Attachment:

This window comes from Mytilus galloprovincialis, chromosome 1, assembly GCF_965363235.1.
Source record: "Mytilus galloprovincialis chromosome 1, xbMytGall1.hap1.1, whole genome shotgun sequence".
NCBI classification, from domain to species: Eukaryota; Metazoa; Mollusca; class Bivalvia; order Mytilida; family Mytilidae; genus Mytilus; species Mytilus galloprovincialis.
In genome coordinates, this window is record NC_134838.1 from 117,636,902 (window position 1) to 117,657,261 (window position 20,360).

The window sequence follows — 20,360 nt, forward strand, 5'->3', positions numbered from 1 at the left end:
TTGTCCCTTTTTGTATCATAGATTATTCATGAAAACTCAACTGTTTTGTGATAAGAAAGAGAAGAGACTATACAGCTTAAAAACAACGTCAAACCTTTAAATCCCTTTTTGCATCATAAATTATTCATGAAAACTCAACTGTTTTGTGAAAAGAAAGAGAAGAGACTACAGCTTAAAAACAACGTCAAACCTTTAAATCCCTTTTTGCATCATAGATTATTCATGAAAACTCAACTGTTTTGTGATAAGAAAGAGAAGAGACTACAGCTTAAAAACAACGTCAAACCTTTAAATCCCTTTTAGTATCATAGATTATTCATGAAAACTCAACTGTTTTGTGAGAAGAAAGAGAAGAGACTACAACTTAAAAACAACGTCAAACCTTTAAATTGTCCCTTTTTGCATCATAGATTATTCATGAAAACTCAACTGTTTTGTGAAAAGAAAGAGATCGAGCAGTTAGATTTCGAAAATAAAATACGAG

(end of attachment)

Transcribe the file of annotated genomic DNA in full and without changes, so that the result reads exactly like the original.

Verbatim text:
This window comes from Mytilus galloprovincialis, chromosome 1, assembly GCF_965363235.1.
Source record: "Mytilus galloprovincialis chromosome 1, xbMytGall1.hap1.1, whole genome shotgun sequence".
NCBI classification, from domain to species: Eukaryota; Metazoa; Mollusca; class Bivalvia; order Mytilida; family Mytilidae; genus Mytilus; species Mytilus galloprovincialis.
In genome coordinates, this window is record NC_134838.1 from 117,636,902 (window position 1) to 117,657,261 (window position 20,360).

The window sequence follows — 20,360 nt, forward strand, 5'->3', positions numbered from 1 at the left end:
TTGTCCCTTTTTGTATCATAGATTATTCATGAAAACTCAACTGTTTTGTGATAAGAAAGAGAAGAGACTATACAGCTTAAAAACAACGTCAAACCTTTAAATCCCTTTTTGCATCATAAATTATTCATGAAAACTCAACTGTTTTGTGAAAAGAAAGAGAAGAGACTACAGCTTAAAAACAACGTCAAACCTTTAAATCCCTTTTTGCATCATAGATTATTCATGAAAACTCAACTGTTTTGTGATAAGAAAGAGAAGAGACTACAGCTTAAAAACAACGTCAAACCTTTAAATCCCTTTTAGTATCATAGATTATTCATGAAAACTCAACTGTTTTGTGAGAAGAAAGAGAAGAGACTACAACTTAAAAACAACGTCAAACCTTTAAATTGTCCCTTTTTGCATCATAGATTATTCATGAAAACTCAACTGTTTTGTGAAAAGAAAGAGATCGAGCAGTTAGATTTCGAAAATAAAATACGAG